On Thursday, Dec. 1, music major Matt Blackmore, of Greenville, will play his 12th and final concert with the Lander University Wind Ensemble.
The final performance of the semester by Lander University's Wind Ensemble will be out of this world.
That's because the Thursday, Dec. 1, concert, which starts at 8 p.m. in Lander's Josephine B. Abney Cultural Center Auditorium, will feature "Mars, the Bringer of War" and "Jupiter, the Bringer of Jollity," from English composer Gustav Holst's masterwork, "The Planets."
The two selections stand in stark contrast. Lander assistant professor of music Dr. Reed Gallo, who leads the ensemble, said "'Mars' conveys a sense that you're about to go into battle. It's very intense." When "Jupiter" is being performed, Gallo said, "you just smile."
Gallo described both works, rarely heard in the Upstate, as "very challenging."
Gallo made a conscious effort to include works that would test both his musicians' skills and his skills as a conductor, and the program also includes "March and Procession of Bacchus," by French composer Leo Delibes; a selection from "La Traviata," by Italian composer Giuseppe Verdi; "Come, Sweet Death," by German composer J.S. Bach; and "Ballet Parisien," by Prussian-French composer Jacques Offenbach.
American arranger James Hosay's "Westminster Carol" is also in the mix. Gallo described it as "something to make us feel festive."
In terms of difficulty, the concert is expected to rival a Spring 2011 performance, which raised the bar for the wind ensemble. In fact, Gallo said, "the students feel this one is more challenging."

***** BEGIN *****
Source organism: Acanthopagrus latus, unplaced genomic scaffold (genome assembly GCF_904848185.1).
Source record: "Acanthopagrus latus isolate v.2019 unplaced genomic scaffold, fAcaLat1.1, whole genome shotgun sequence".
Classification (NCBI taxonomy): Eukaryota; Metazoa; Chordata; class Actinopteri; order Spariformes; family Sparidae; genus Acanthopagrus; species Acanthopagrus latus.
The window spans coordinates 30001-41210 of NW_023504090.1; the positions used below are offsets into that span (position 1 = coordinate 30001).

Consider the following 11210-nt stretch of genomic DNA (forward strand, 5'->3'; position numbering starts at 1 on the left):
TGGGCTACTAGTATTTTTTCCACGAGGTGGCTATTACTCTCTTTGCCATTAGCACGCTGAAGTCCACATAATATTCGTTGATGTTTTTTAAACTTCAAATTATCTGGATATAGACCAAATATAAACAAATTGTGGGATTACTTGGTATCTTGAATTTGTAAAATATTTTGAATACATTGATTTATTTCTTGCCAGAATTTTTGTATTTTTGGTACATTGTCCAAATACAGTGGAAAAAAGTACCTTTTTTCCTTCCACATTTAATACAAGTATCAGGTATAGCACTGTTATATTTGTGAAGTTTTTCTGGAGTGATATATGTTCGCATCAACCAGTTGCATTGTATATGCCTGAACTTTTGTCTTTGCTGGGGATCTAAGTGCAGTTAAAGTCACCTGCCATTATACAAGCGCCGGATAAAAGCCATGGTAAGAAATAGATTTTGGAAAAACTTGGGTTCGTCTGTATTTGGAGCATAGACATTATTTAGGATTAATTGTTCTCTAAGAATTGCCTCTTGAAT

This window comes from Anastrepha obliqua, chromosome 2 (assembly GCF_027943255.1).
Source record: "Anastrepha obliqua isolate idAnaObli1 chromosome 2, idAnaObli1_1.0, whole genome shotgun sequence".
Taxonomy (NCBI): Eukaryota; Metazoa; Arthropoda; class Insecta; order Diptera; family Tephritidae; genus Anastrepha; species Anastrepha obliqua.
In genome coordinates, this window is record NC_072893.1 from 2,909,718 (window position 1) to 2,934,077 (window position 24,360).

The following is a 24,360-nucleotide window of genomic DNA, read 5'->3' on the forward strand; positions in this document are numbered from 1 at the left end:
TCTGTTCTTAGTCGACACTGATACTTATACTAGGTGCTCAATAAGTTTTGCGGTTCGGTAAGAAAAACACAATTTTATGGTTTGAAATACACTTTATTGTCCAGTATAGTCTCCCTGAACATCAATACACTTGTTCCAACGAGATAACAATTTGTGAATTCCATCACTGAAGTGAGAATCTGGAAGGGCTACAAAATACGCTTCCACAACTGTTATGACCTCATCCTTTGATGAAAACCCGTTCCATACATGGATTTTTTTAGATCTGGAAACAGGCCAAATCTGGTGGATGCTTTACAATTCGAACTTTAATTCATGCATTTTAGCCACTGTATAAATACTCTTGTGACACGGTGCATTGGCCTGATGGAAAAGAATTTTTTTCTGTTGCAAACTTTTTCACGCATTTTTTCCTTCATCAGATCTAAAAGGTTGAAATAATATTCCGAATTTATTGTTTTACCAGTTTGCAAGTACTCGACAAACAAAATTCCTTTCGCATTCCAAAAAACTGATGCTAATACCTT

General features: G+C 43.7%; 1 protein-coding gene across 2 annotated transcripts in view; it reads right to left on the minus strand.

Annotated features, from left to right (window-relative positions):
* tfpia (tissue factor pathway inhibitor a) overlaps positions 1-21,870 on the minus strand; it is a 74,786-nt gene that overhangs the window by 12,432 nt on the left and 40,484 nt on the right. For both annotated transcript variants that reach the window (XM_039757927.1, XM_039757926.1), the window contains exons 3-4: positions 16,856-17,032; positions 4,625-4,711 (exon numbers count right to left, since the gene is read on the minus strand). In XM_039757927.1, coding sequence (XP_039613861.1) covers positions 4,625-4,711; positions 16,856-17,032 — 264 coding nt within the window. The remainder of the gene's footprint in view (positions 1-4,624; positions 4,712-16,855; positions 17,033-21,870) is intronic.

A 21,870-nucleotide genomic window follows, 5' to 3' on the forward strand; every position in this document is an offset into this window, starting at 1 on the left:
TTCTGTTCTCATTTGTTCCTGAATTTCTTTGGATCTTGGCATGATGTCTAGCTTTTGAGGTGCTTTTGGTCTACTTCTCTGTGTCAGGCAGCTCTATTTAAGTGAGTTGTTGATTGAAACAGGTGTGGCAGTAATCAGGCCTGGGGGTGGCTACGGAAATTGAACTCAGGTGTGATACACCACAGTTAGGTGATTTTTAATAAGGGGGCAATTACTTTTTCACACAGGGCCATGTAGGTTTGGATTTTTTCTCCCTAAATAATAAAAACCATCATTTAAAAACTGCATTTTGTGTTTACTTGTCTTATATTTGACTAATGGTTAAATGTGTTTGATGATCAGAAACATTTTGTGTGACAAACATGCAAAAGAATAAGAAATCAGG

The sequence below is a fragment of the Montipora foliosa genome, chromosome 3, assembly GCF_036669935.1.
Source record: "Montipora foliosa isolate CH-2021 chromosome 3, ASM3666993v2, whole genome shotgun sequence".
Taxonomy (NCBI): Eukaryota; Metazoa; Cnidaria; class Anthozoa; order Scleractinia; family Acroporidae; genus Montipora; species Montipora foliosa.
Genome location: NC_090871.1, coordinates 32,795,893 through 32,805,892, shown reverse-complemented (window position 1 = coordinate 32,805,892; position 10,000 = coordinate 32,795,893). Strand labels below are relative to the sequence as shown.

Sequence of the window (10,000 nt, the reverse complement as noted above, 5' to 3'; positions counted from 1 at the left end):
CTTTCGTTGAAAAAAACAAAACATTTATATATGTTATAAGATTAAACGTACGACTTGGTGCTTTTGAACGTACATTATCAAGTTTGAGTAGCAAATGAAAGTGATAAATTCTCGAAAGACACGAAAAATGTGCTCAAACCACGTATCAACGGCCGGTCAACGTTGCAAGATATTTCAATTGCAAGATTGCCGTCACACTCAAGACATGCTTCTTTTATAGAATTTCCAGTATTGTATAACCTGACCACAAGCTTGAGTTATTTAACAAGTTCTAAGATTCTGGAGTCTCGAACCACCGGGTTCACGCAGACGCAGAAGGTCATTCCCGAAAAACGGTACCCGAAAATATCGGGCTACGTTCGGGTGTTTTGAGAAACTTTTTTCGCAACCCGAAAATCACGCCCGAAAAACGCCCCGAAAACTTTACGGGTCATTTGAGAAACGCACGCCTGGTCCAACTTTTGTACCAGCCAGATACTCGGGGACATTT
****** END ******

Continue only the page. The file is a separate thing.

It will be the 12th and final appearance with the ensemble for senior music major Matt Blackmore, of Greenville, who plays trumpet.
Blackmore, who has been the brass instructor for four years at his former high school, Wade Hampton High School, and who served last year as the student director of the Lander University Pep Band, began playing trumpet as an eighth-grader at League Academy in Greenville.
He credits Gallo and the two band directors he had in high school with assisting him in his maturation as a musician. He said that Gallo, in particular, "has been a great teacher. He's really helped me to develop my playing to another level."
When he graduates in April 2012, Blackmore will be certified to teach, and he has every intention of doing so. He would like to be a high school band director, he said, but adds, "I'd be happy teaching middle school as well."
He agrees with Gallo that the wind ensemble has stepped it up, musically. "We're playing more challenging music than we've played before, and we sound better than we've sounded before," he said.
The concert is free and open to the public.